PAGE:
• Do not ignore your brother/sister or treat him/her differently after he/she has come out. Still invite him/her to go along with you wherever you go and, most importantly, do not change who you are.
  • Do not be ashamed or fail to defend a brother/sister who is gay if, otherwise, he/she is a good sister.
  • Do not be afraid to use the word gay/lesbian or bisexual, and do not ignore him/her when he/she brings up gay topics.
  • Do not try to restrict the brother’s/sister’s freedom to share being gay and/or to be a public role model. The Greek system and the campus at-large need more out student leaders to identify with….Do not be surprised if more Greeks start to come out of the closet.
  • Do not be worried about what other chapters think or the reputation of the chapter. Lead by example, and remember that there are gay men/women in every house. Some are simply less fortunate and do not have an “open-minded” environment for brothers/sisters to come out.
  • Do not assume that all his/her guests are his/her dates, and do not make a big deal if he/she brings a date to the house or a fraternity/sorority function. Treat him/her with respect, as you would any other person.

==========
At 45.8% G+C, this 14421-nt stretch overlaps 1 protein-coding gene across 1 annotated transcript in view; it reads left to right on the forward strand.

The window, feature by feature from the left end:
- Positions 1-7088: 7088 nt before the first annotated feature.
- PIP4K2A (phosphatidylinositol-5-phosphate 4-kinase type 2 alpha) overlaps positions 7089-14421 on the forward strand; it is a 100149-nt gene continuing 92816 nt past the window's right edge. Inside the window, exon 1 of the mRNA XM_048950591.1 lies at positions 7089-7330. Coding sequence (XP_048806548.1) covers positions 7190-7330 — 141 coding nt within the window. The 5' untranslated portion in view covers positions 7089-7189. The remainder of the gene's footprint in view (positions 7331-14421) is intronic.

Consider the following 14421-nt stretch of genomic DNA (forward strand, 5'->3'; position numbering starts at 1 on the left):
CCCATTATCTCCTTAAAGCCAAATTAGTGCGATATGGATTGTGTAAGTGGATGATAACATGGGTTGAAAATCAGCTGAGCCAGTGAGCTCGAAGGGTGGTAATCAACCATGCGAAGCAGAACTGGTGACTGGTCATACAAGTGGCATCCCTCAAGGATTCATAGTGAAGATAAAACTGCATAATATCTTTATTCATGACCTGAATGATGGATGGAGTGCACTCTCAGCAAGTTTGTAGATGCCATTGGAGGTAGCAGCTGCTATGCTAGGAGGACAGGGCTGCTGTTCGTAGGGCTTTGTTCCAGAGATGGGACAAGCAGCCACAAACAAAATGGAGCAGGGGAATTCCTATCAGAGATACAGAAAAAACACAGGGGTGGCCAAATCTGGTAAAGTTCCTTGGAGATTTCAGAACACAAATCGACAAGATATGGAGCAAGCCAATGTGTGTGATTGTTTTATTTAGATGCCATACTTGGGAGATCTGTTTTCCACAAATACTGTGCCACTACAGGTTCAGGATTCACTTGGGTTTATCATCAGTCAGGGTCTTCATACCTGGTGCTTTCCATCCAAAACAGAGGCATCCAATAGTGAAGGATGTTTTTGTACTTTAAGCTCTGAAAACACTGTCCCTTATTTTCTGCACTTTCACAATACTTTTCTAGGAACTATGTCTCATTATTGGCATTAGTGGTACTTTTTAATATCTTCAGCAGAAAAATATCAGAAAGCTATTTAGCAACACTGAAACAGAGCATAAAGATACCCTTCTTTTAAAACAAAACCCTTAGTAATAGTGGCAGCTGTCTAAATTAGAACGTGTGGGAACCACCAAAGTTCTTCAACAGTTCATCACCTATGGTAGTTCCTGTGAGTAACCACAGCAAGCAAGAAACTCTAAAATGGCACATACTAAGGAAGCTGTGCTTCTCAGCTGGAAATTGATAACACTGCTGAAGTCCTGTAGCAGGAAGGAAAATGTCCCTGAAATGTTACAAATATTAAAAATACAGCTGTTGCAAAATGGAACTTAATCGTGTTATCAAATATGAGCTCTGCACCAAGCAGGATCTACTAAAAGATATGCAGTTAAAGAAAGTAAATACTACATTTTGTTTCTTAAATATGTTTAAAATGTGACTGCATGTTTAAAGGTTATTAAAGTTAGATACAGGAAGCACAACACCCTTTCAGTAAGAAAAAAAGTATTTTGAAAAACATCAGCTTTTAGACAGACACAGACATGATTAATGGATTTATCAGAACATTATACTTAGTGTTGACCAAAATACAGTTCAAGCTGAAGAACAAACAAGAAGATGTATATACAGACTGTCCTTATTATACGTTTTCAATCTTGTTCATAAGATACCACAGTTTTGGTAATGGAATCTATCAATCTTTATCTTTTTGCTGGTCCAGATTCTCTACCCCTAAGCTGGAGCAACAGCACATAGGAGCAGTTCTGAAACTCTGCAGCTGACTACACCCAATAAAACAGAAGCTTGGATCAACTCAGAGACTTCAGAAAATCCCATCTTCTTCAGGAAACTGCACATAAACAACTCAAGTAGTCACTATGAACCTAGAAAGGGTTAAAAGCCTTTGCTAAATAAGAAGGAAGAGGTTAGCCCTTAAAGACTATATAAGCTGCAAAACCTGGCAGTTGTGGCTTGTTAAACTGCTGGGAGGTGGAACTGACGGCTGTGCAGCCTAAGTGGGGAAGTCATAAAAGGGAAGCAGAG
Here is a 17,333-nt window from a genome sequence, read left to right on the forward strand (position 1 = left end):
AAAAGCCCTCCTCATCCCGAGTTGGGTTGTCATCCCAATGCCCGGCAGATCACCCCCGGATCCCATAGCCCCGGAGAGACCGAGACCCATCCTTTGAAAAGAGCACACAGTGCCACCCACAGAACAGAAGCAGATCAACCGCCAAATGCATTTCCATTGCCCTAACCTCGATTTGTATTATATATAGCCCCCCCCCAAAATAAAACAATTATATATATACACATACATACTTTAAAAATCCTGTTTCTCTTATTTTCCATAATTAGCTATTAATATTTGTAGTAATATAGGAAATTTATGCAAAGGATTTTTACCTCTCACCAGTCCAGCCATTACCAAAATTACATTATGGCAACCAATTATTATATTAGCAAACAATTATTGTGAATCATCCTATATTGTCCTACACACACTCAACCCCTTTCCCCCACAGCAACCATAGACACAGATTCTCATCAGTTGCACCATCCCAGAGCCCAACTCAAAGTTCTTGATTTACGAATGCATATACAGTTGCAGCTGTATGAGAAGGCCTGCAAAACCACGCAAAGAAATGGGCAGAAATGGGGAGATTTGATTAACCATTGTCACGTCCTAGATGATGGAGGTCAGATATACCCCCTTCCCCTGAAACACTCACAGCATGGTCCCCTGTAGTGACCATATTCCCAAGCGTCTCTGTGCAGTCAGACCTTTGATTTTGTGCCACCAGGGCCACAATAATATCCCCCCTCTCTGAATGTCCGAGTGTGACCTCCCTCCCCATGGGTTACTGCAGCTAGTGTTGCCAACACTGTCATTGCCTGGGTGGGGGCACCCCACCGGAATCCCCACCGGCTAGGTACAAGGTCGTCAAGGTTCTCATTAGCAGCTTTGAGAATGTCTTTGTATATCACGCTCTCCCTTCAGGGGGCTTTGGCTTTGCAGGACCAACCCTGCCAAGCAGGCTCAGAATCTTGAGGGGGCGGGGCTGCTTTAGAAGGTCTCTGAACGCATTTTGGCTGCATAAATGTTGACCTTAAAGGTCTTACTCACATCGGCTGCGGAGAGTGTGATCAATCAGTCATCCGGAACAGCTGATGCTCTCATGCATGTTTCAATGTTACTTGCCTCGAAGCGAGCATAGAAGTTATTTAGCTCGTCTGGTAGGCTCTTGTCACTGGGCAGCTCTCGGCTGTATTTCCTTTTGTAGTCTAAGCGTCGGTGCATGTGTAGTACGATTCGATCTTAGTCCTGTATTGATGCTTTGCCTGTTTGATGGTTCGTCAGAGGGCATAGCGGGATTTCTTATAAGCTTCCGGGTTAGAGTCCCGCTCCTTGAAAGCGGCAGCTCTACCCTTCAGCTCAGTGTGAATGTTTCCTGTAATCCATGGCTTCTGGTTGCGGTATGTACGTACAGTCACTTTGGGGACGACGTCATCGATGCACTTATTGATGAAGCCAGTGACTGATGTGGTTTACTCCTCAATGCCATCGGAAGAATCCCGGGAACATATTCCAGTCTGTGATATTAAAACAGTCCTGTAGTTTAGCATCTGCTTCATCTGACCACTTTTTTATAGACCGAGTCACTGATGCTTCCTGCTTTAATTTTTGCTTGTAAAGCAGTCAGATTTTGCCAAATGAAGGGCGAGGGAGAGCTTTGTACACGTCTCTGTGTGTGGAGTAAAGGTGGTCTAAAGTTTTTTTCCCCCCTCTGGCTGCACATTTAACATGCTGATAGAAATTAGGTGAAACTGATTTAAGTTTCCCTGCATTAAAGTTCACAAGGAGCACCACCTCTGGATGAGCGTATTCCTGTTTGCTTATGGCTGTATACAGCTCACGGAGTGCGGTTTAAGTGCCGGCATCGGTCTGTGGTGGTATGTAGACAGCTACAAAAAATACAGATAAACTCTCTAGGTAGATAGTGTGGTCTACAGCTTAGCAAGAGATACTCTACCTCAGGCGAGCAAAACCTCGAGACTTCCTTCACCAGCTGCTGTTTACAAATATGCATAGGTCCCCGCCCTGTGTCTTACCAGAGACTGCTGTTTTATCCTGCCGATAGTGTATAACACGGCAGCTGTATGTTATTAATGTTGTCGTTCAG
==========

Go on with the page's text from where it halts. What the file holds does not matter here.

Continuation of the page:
• Do not kick your brother/sister out of the fraternity/sorority for being gay. Such an action may be in violation of university policy and definitely contradicts the ideals of brotherhood/sisterhood.
  • Do not be afraid to approach a gay brother/sister if you think his/her actions are inappropriate. Hold a gay brother/sister to the same standards as all brothers/sisters.
  • Do not treat the brother/sister as if he/she is a public relations disaster for the chapter. Support your brother’s/sister’s openness, and work together to communicate similar messages. He/She will always speak as a member of the fraternity/sorority. Trust that your brother/sister is going to represent your fraternity/sorority proudly wherever he/she goes, as always.
  • Do not feel let down if the brother/sister decides to leave the house due to other members’ actions or behavior. Be supportive and continue to be his/her friend.

Revised from Out on Fraternity Row: Personal Accounts of Being Gay in a College Fraternity, edited by Shane L. Windmeyer and Pamela W. Freeman, Alyson Publications, 1998.

Shane L. Windmeyer and Pamela W. Freeman, Lambda 10 Project, All Rights Reserved.